Not only are you constantly in fear of a widespread alien attack, but you also must keep diplomacy in mind, as well. Give squad members too many supplies, and you might starve yourself of necessities. Be stingy, and you might end up losing the team’s trust. There is nothing worse than wandering without direction through the snow and having your team members snipe at your ability to lead from just behind your back. Though the mechanic is somewhat clunky by today’s standards, it definitely adds something to the experience.

Along with the Exposure Meter, which gauges how the cold is affecting your health, gaining and losing trust gives The Thing a singular tone, one of profound urgency. You don’t want to stay in one place for too long, nor do you want your teammates to become unhappy and question your leadership abilities.

Overall, the game’s heart is in the right place, but something happens about halfway through to detract from what makes it so special. It’s nothing distinct, but for some reason the game seems to lose the thread that set it apart.

For example, the trust meter doesn’t get completely abandoned, but it becomes an afterthought, or a clunky way of killing off your teammates. Whenever it becomes inconvenient to have another person around, one of your own turns, so the idea of tension in building trust is almost utterly lost. If you lose the feeling that your actions have consequences, then the mechanic becomes transparently unappealing.

Additionally, you can see the cracks in the game start to show whenever the story really starts to deviate from the source material. The game’s devs have to build out of whole cloth some Bond-esque conspiracy that never quite fits with what you’d expect from The Thing. The story gets too big, too unwieldy, to be effective, and it never quite recovers. It’s as though the developers got halfway through the game and realized they had three-quarters of the story left to tell, so they had to make room by throwing out all of the other stuff.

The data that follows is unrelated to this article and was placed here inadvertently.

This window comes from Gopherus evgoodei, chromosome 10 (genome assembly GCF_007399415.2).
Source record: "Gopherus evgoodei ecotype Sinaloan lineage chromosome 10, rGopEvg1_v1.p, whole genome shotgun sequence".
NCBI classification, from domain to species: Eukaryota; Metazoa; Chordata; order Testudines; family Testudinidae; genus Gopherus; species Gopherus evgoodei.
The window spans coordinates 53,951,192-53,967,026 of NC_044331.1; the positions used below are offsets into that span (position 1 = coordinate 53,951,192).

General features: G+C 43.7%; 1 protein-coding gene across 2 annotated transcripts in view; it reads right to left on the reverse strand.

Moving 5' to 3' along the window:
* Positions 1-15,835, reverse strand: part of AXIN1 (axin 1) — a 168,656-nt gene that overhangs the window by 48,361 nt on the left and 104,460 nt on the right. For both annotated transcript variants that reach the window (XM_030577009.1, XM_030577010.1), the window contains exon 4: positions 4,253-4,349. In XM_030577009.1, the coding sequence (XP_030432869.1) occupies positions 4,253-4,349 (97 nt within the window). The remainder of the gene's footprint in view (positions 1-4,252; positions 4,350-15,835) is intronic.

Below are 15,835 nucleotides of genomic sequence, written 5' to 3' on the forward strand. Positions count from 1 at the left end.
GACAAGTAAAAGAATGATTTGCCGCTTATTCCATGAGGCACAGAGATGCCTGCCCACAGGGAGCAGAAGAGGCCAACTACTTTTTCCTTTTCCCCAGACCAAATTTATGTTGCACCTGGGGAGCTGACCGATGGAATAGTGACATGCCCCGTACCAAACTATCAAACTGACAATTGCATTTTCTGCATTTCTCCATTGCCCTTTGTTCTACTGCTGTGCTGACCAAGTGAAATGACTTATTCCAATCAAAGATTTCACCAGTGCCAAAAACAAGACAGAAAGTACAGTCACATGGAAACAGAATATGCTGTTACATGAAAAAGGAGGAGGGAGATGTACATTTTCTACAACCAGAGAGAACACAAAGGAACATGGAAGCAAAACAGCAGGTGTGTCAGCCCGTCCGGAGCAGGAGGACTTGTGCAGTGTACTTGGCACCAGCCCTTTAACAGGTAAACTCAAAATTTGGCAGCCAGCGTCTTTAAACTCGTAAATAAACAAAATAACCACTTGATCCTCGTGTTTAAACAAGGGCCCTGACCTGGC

Moreover, there’s entirely too much combat later on, and it being a survival horror game, shooting just doesn’t feel all that great, even with an auto-lock on targets in place. It gets the job done, but combat is not where the game shines, so any section involving a ton of shooting (or lobbing grenades) becomes way less compelling.

Ramping up the combat is a shame, because the game really works, in my opinion, when the atmospheric and environmental elements are the main driving forces for the narrative. It is so much more moody, more frightening, and more like the original movie whenever it slows down and allows the player to find his way out of a situation, rather than shoot his way out of it.

If only The Thing had possessed the confidence to really stick with what was working, it would have been a much more rewarding experience. Being forced to deal with how much ammo to give to a skeptical teammate – or whether to give it to him at all – was such an interesting game mechanic that it could have been used throughout to balance the sometimes uneven combat.

Granted, I stalled out on one of the major bosses in the game, having used up too many of my resources to be able to punch through that section, but from what I remember from my first playthrough years ago, the game doesn’t do anything different toward the end to redeem some of the flaws that become ingrained in it.

The Final Word: Even though the plot becomes a little too Half-Life-y, what with its profound government testing facility aesthetic, the game still holds up surprisingly well after all of these years. Oddly enough, like the original film, it’s kind of a cult classic from that console generation, so anyone with a jones for an older survival horror experience that isn’t Resident Evil or Silent Hill should most certainly check it out.